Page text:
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I'm pretty new to bash and am having trouble with what I assume is formatting. I'm trying to edit the /etc/profile so it will display a login message for root and a different login message for anyone else. But I'm getting the error bash: syntax error near unexpected token else. I've tried all the different combinations of no semicolon, then on the next line etc but always get the same error. I've tried the lines separately and they display fine (except $HOSTNAME, can't get that to work). When run like this and login with root it will just jump to "Welcome $USER...".

Anyone suggestions would be appreciated!

if [ "$UID" -ne 0 ]; then
  echo -e "\033[40;37;7m Danger! Root is doing stuff in `pwd`\033[0m"
else
  echo "Welcome $USER! You are working on `$HOSTNAME` in `pwd`."
fi
  • It works for me with bash 3.2 – Himanshu Nov 7 '13 at 4:57
  • Looks fine to me - and does work, despite two things. FIrst, you most likely meant to check for [ "$UID" -eq 0 ] instead of -ne - otherwise it's echoing the root thingy for non-root users and the way round. And second: $HOSTNAME must not be enclosed in backticks, it's no command. – Johannes H. Nov 7 '13 at 4:58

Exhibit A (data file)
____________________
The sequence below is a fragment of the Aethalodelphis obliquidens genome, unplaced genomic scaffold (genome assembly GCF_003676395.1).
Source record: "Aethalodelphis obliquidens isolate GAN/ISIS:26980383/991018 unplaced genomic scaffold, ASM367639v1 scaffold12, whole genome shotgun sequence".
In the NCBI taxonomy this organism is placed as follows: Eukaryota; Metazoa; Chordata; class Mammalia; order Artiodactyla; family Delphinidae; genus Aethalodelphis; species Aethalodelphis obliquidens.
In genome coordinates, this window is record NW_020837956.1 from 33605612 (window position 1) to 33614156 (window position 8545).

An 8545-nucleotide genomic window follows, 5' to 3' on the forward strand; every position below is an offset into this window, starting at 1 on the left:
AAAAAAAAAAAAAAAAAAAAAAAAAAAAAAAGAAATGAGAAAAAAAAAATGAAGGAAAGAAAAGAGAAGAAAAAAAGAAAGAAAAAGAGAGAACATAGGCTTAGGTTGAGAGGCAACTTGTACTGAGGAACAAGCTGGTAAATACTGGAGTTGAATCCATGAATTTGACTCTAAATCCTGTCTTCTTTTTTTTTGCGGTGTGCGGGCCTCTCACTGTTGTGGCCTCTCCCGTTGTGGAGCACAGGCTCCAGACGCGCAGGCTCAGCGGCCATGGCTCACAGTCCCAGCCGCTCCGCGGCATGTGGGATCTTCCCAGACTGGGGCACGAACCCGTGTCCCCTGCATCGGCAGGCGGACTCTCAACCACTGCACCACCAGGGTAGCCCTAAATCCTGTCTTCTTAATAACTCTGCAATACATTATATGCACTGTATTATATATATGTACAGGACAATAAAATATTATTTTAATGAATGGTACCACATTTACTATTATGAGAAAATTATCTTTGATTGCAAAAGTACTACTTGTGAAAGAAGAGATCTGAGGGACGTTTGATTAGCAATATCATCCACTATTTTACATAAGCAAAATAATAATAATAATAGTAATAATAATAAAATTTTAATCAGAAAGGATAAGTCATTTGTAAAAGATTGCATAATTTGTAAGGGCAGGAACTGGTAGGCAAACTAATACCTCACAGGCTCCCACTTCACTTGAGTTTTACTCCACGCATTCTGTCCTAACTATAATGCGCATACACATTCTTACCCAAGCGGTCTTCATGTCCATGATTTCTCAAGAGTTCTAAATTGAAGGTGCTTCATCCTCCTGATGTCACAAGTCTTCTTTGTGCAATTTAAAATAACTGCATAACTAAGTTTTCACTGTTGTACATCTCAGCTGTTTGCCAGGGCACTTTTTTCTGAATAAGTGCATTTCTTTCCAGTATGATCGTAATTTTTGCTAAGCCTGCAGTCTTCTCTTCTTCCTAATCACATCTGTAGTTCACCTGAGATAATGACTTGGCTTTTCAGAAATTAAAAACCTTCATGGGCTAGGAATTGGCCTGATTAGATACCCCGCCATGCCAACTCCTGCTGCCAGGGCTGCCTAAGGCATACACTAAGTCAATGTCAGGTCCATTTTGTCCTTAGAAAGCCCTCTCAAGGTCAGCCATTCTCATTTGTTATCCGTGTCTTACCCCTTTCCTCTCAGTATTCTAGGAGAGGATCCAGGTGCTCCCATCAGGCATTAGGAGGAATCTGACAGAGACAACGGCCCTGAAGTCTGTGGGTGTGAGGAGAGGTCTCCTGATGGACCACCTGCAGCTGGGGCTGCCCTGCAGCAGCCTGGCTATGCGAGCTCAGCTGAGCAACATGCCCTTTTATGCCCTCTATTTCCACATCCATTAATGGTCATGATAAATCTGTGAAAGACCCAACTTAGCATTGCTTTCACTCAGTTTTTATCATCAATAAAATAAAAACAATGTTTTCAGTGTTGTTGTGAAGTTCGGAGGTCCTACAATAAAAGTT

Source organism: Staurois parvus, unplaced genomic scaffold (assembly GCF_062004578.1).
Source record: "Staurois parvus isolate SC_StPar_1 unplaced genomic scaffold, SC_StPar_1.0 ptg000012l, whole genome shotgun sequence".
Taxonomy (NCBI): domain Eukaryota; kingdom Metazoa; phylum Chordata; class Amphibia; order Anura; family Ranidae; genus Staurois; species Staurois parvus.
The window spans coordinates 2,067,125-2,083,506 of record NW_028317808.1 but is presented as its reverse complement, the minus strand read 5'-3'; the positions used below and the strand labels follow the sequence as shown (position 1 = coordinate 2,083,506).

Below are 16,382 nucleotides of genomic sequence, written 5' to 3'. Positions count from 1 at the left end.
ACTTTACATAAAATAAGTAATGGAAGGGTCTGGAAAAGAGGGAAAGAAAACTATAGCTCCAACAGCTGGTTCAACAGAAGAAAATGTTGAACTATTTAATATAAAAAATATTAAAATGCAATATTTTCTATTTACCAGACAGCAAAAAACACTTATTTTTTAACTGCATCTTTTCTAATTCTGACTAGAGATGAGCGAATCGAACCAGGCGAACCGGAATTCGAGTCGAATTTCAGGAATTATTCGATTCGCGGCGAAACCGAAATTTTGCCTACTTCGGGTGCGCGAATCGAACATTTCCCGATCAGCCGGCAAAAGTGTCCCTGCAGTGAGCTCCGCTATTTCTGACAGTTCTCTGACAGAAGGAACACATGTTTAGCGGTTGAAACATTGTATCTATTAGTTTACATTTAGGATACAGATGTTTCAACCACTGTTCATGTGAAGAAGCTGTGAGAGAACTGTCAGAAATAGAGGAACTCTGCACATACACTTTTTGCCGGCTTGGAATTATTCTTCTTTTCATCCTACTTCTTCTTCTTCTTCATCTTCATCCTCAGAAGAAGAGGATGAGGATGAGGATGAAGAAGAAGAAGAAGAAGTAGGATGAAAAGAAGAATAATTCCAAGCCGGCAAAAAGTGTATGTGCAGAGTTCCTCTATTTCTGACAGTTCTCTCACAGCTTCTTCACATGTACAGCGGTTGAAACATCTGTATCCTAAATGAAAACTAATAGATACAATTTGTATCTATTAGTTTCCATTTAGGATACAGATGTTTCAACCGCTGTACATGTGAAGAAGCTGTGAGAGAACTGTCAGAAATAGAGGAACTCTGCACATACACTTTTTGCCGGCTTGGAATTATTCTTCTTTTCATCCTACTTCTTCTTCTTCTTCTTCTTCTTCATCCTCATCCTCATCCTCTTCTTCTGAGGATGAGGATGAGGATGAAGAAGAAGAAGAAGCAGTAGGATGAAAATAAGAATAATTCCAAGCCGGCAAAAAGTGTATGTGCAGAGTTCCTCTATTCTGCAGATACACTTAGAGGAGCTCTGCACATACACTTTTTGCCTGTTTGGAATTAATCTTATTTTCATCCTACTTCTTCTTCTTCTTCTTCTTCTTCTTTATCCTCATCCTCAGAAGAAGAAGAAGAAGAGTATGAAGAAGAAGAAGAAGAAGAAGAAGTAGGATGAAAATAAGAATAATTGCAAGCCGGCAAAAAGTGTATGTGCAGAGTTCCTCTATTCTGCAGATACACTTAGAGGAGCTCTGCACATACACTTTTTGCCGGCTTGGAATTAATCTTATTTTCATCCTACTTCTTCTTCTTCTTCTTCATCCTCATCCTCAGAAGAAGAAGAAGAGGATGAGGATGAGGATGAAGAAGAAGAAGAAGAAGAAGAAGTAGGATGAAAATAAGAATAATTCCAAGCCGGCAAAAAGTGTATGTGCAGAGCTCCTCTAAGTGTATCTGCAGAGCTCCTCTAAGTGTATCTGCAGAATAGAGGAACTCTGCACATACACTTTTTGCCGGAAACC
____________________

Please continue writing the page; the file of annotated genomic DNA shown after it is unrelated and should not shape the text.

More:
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    @JohannesH.: Unless your hostname happens to be the same as some command (say, if you named your machine cat). – Keith Thompson Nov 7 '13 at 5:05
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    @JohannesH.: Agreed -- but there is a substantial risk of that line of code unexpectedly executing some seemingly random command. – Keith Thompson Nov 7 '13 at 5:09
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    Because $HOSTNAME is a variable expansion (like $USER, which is not in backticks but works ^^), while pwd is ac command that is executed in a subshell (which is done by surrounding it with backticks). – Johannes H. Nov 7 '13 at 5:31
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As written, above works for me - but, as pointed out, you should change your test to -eq 0.

For the syntax error near unexpected token problem - I will guess that your file contains embedded 'control codes', i.e. most likely a carriage return \r.

Try:

cat -e ~/your_profile

see any non-printable characters? if so, remove them (cat options may vary - check you manpage) or

od -c ~/your_profile

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